After covering the minimal costs of maintaining the domain name and having Salka Wind hosted on a server I give 50% of what I get from my classes and presentations, and from donations, to the people of the Andes as ayni for what they have given us. I usually give the money in person to people in Peru, in ways that I think will nourish the traditional Andean culture and our relationship with that culture. This is almost always done in a context where asking for a receipt just wouldn’t be appropriate. I have hesitated on this web site to be so specific about what percent of the donations I give back to the people of Peru for ayni as I have no receipts to back it up, nor will I in the future, so please be aware of that.  The other 50% I use to defer my costs for going to Peru, or to have a beer, but mainly it is the effect it has on me to receive support for sharing what I can of the Andean Cosmovision with the people of my culture.

Giving to the Andean people in a way that both benefits them personally and nourishes their culture is a very important practice of ayni. You can bypass me and do this in a number of ways if you would like. Please see the Resources page of Salka Wind for a couple of options.

To keep this post from being too serious I would like to share a snippet from the delightful book Zen Without Zen Masters by Camden Benares (already referenced in the earlier post ‘Fallacies‘). Ho Chi Zen used to keep a careful watch on which of his students put money in the donation bowl before each of his classes. Any student who donated three times in a row was dismissed for being too gullible.

Oakley and the Club of Mothers

Oakley and friends and the Club of Mothers

 

 

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Three Worlds Meditation

In the previous post I introduced the three worlds of the Andean Cosmovision; the uju pacha, the kay pacha, and the janaq pacha. I recommend you read that post before your read this one. In this post I would like to share a meditation that involves evoking a conscious connection with those worlds.

Before doing this meditation I like to prepare my internal state, my energy, to create a good foundation for the meditation. I usually begin by doing the Touching Pachamama meditation, this just takes a few minutes. I then clean my energy with the Releasing Hucha meditation, which also takes just a few minutes. Of course, the neat thing is that these preparatory mediations are themselves very beneficial over the long run and–simple though they are–they can take you far down the Andean path.

It is also important when doing these meditations to remember that while they may serve as processes for personal transformation this transformation is just the byproduct of something more fundamental, a shift in our relationship with Nature and the Cosmos, and ayni is the guiding principle of that relationship. Whenever possible I do these meditations outside in nature, and I bring along a little offering to give in gratitude to the Pachamama and the Apus.

Once I have set the context by cleaning and harmonizing my energy and by nourishing my relationships with Nature and the Cosmos, I turn to the meditation. The first part of the meditation comes from the research I described in the previous post (what I have created to inform the meditation I learned from don Americo Yabar). Here is how to do it…

I recommend your first spend a moment surveying your energy, noticing what it feels like to be you right now. The ‘meaning’ of the meditation is the effect it has on you, and to explore that you need to compare how you feel before you start to how you feel when you have finished. You can do this meditation while either standing or sitting on the ground.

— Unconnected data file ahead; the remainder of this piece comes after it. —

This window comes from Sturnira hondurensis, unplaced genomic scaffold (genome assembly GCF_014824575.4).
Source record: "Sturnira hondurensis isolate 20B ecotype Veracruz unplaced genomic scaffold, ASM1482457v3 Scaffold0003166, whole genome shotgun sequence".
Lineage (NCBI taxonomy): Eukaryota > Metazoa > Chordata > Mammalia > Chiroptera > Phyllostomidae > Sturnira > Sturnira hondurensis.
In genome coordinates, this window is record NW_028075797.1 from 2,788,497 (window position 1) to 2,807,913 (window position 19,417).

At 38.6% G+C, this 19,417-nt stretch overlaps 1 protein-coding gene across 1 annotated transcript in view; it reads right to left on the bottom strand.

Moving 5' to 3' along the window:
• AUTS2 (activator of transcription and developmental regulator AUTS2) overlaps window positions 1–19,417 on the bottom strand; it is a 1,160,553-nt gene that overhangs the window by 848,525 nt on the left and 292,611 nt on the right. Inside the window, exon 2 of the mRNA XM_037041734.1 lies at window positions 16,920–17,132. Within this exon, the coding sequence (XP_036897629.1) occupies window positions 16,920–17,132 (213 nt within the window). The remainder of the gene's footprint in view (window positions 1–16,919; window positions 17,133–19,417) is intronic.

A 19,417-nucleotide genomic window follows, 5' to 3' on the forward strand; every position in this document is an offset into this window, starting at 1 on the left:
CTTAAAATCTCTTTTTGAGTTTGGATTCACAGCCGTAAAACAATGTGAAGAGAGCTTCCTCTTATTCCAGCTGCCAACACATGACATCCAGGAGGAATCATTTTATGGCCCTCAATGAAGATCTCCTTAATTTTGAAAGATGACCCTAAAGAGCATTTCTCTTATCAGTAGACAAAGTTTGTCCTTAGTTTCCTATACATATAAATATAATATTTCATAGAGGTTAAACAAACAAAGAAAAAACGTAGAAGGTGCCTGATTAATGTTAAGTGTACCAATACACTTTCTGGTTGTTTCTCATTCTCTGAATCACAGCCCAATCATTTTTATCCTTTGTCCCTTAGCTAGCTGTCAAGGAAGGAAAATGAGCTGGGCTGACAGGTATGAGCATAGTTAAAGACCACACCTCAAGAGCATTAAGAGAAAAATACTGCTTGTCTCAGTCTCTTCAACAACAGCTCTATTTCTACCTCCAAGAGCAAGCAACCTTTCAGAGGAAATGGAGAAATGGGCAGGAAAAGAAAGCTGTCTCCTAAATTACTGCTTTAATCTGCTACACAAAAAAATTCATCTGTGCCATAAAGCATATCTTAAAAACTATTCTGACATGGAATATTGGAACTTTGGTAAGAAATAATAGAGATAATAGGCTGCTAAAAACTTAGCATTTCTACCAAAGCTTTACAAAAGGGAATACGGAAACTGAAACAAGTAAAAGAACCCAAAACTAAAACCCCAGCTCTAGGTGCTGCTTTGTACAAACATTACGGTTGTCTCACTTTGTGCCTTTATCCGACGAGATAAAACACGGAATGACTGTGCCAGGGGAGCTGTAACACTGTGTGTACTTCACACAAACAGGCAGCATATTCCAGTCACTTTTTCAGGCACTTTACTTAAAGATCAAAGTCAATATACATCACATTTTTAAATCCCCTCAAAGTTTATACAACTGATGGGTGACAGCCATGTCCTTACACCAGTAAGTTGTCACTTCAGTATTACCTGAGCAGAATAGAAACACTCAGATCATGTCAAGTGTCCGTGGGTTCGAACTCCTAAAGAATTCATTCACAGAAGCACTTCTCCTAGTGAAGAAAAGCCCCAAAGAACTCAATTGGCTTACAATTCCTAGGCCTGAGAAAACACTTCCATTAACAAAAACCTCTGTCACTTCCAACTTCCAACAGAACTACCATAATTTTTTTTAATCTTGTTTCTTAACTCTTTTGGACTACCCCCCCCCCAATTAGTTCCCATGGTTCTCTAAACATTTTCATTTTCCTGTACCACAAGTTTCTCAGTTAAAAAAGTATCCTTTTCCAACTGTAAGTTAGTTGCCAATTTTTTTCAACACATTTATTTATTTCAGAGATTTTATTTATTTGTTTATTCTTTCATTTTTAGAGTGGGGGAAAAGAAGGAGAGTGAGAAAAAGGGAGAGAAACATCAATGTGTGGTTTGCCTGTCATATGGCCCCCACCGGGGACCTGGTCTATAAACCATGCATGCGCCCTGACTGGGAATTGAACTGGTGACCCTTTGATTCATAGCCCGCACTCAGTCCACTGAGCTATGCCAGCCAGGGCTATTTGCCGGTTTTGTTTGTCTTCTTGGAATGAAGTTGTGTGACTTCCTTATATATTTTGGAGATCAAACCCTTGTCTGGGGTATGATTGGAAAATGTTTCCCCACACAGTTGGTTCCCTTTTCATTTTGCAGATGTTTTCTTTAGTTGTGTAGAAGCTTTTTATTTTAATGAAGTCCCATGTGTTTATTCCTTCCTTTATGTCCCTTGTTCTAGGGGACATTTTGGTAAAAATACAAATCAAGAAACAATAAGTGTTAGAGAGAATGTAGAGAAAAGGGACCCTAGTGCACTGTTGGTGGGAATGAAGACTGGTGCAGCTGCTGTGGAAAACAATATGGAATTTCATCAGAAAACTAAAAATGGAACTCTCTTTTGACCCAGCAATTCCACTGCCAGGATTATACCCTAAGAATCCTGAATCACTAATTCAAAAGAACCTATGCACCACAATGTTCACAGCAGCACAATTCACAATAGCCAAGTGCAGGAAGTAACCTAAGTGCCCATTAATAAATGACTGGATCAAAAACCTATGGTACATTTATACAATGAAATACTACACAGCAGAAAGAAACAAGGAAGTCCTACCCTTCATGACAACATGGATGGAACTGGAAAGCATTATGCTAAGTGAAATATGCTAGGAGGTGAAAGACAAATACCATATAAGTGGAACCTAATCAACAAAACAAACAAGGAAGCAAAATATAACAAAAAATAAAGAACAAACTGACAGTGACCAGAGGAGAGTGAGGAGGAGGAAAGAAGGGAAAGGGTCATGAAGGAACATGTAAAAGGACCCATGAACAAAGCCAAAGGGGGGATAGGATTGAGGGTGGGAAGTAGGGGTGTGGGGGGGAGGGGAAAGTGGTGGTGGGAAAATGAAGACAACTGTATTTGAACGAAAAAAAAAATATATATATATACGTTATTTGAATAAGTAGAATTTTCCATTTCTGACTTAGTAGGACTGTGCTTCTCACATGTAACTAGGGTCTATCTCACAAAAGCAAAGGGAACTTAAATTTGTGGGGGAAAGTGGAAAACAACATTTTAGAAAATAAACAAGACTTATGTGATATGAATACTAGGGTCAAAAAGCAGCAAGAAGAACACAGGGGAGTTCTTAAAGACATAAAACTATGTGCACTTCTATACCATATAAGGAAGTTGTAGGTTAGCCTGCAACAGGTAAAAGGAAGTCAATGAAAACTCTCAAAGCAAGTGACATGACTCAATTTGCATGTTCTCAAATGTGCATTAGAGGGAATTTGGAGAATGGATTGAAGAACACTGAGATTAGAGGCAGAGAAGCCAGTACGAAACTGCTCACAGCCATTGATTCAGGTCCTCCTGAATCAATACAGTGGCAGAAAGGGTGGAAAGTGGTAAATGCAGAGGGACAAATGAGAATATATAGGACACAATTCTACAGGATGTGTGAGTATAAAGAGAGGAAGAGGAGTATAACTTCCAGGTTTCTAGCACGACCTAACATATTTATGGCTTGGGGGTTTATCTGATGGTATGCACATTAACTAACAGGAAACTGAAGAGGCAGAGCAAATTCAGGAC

Begin by getting in touch with the uju pacha. Gesture toward the earth and with your intent (sincere pretending) send filaments of your energy from your hands down into the deep interior of the Pachamama, saying ‘uju pacha’ (pronounced ‘ukhu pacha’) as you do this. With your intent connect not only with the deep interior of the Pachamama but also with the deep interior of time; with the distance past, the origin of things; with the less distant past, with the ancestors; and up to the more recent past where the seeds that blossomed into who you were, who you are now, and who you are about to be were planted. Take the time to experience this connection with the consciousness of deeply interior space and time.

Next, move your hands up to your chest and then spread them out horizontally to connect to the surface world and the present time, the world in which we are living now. Say ‘kay pacha’ (pronounced ‘kie pacha’) as you do this. Use your intent to connect to the consciousness of the world around you and who you are at the present moment. Again, take your time.

Finally, throw your hands up to the sky and send the filaments of your energy through your finger tips up toward the stars, saying ‘janaq pacha’ (pronounced ‘hanak pacha’). Use your intent to not only connect to the Cosmos above but also to the future, in alignment with the the stars which hold the perfect archetypes of spiritual being.

That is what I do before moving into the meditation I learned from Americo, which I present below.

The following is best done with a good deal of panache.

Throw your hands down toward the ground and exclaim ‘ukhu pacha!’, grab the energy from the uju pacha and pull it quickly into your chest and exclaim ‘kie pacha!’, then throw the energy into the sky and exclaim ‘hanak pacha!!’, do this quickly, only spending a second at each world. Pause for a couple of seconds and do the process again, then a third time, and a fourth time. Adding more and energy each time until the fourth ‘hanak pacha!!!’ skyrockets with enthusiasm into the Cosmos.

Now…notice how you feel immediately after you have finished. It leaves me feeling a little elongated in time, as if I can sense my ‘long body’ (the me that exists through the passage of time). Whatever effect it has on you is the meaning of the meditation, from this experience you can decide whether to continue to explore this process.

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Pacha and the Three Worlds